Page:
In the mean time – a few more images from Newfoundland, and Boundary|Time|Surface. I miss this magical place already.

Looking out from the shore at Green Point, June 22 2014. Image courtesy ME Cooke.
Looking out from the shore at Green Point, June 22 2014. Image courtesy ME Cooke.
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Boundary|Time|Surface, June 22 2014. Tide beginning to rise. Image Courtesy ME Cooke.
Sunset, June 22 2014 at Green Point.
Sunset, June 22 2014 at Green Point.

 

Some thoughts on Art Education

I wanted to take a moment to pass on some thoughts from a colleague of mine – Stacey Cann – who is a tireless advocate for the importance of art education. Stacey has been a driving force at Harcourt House Artist-Run Centre for a number of years now, and has developed some great art-ed programs there, including the Art Bus Tours, which are beginning right away. (yes, this is a very broad hint to check it out!)

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Here’s a great guest article Stacey recently wrote for the blog Prairie Seen; I think it touches on a number of really important ideas with respect to the impact of art education in society as a whole.  Most pertinent (to my mind anyway) is Stacey’s observations regarding the impact of art education on practising artists: the didactic information supplied in galleries, the endless (and sometimes endlessly obscure) artist statements provided at exhibitions and elsewhere, and many more … in short, the role of art education in situating the work artists do.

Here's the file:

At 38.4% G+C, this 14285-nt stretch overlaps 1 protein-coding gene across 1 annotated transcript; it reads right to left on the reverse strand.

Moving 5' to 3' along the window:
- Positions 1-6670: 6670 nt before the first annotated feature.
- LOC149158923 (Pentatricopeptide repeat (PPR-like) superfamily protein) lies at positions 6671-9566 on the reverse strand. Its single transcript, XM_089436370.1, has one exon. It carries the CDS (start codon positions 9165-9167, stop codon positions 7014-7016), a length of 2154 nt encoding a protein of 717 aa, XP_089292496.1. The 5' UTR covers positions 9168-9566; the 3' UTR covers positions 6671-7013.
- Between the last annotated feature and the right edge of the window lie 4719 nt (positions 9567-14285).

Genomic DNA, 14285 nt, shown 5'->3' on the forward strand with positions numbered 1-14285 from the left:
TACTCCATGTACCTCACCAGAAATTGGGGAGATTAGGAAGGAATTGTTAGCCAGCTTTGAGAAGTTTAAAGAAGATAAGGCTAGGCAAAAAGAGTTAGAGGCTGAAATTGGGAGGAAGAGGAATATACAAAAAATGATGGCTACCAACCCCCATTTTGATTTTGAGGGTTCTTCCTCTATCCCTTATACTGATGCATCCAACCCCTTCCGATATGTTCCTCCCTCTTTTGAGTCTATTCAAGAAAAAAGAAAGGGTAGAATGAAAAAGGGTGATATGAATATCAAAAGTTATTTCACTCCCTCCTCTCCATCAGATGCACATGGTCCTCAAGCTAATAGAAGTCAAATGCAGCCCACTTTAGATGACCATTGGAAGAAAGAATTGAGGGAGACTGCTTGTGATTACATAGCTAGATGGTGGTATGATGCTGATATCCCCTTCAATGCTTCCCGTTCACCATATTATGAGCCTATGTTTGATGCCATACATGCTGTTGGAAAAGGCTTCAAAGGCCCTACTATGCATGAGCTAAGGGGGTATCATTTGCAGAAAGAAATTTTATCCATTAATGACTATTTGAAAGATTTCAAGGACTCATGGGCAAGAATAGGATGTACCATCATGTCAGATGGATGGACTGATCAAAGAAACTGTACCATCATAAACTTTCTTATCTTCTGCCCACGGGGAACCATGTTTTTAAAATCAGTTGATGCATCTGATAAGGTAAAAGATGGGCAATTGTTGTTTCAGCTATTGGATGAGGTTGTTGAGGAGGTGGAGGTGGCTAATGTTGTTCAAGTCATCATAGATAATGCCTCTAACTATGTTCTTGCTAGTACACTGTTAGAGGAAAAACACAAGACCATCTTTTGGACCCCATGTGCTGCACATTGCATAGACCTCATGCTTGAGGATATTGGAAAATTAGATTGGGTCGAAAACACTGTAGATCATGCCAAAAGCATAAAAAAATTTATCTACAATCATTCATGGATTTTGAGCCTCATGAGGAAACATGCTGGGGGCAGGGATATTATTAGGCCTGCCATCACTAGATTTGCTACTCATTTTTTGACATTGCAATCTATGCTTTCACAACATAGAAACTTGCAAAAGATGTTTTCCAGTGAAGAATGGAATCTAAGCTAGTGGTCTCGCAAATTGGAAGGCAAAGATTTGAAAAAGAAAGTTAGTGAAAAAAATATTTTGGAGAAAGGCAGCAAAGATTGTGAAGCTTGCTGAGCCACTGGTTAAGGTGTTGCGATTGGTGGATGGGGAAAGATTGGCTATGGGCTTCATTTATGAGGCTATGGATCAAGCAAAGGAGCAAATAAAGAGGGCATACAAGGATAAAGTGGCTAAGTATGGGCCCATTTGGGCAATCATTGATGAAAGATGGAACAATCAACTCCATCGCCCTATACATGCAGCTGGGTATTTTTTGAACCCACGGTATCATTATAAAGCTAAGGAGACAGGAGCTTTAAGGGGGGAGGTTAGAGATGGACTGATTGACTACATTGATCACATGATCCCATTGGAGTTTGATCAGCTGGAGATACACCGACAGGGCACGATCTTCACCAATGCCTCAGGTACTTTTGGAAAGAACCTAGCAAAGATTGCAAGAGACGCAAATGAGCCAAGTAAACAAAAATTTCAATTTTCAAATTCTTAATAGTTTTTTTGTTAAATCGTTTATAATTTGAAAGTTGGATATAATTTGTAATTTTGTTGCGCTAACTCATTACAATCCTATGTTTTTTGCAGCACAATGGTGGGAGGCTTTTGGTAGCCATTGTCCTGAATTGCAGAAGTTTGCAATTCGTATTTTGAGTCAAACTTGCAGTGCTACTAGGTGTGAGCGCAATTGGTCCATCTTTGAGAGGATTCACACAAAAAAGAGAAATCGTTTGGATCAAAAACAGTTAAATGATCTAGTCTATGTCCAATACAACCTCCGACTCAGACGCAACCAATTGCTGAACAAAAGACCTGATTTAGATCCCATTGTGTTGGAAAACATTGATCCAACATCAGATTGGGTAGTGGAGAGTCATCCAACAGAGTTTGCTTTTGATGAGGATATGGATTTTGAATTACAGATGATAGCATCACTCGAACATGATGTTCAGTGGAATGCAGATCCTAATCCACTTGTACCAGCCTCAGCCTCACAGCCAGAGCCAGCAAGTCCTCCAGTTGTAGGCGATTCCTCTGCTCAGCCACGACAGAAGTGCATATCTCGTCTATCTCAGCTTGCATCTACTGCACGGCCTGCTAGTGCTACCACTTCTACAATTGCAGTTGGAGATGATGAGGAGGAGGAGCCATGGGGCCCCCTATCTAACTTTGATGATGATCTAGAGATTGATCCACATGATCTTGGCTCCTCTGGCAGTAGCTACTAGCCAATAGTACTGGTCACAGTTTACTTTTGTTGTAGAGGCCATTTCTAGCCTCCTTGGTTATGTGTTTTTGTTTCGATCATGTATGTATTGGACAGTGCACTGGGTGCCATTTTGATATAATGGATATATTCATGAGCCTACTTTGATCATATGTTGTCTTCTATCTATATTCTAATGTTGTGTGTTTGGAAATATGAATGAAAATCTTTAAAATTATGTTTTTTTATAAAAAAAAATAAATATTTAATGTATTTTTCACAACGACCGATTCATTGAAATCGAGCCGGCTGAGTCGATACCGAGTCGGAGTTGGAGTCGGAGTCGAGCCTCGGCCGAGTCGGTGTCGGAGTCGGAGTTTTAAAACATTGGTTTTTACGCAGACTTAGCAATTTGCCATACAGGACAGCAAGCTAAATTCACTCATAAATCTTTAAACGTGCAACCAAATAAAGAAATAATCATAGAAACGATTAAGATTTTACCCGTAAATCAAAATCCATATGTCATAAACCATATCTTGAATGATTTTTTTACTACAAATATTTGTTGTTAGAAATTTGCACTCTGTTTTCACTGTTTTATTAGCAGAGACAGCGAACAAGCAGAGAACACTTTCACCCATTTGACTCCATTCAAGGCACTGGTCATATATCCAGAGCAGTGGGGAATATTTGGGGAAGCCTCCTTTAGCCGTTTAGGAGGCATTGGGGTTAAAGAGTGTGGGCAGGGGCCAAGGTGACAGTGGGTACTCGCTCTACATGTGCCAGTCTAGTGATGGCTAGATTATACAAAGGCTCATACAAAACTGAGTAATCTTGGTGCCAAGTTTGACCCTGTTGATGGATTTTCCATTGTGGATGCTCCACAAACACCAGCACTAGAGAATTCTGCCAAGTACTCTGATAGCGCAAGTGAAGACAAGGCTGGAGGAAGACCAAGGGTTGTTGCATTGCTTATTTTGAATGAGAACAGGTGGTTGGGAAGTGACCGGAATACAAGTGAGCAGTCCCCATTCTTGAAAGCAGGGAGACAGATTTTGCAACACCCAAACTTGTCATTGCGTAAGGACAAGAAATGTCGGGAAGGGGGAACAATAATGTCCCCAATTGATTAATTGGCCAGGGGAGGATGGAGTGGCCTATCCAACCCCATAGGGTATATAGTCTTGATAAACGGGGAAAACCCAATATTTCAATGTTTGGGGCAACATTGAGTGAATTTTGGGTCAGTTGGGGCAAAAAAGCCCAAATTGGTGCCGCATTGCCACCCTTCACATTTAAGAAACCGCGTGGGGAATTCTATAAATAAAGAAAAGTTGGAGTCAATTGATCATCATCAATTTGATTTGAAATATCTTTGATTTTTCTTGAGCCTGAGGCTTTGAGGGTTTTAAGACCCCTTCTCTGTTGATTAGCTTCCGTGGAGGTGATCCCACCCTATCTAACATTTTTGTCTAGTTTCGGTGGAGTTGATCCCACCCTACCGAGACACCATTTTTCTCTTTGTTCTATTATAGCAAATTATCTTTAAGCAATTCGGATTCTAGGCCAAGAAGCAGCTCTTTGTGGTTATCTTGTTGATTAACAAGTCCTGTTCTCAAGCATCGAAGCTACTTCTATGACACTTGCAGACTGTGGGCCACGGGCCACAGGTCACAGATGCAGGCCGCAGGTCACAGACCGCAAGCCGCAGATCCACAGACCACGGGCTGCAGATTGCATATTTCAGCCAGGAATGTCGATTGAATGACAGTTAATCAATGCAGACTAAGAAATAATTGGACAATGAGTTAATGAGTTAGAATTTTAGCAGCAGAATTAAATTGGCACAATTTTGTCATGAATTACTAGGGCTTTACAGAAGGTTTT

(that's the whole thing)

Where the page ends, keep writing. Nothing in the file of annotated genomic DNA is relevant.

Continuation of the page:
Some great food for thought here – I’d love to hear your comments  the ideas she presents.

 

Enjoy!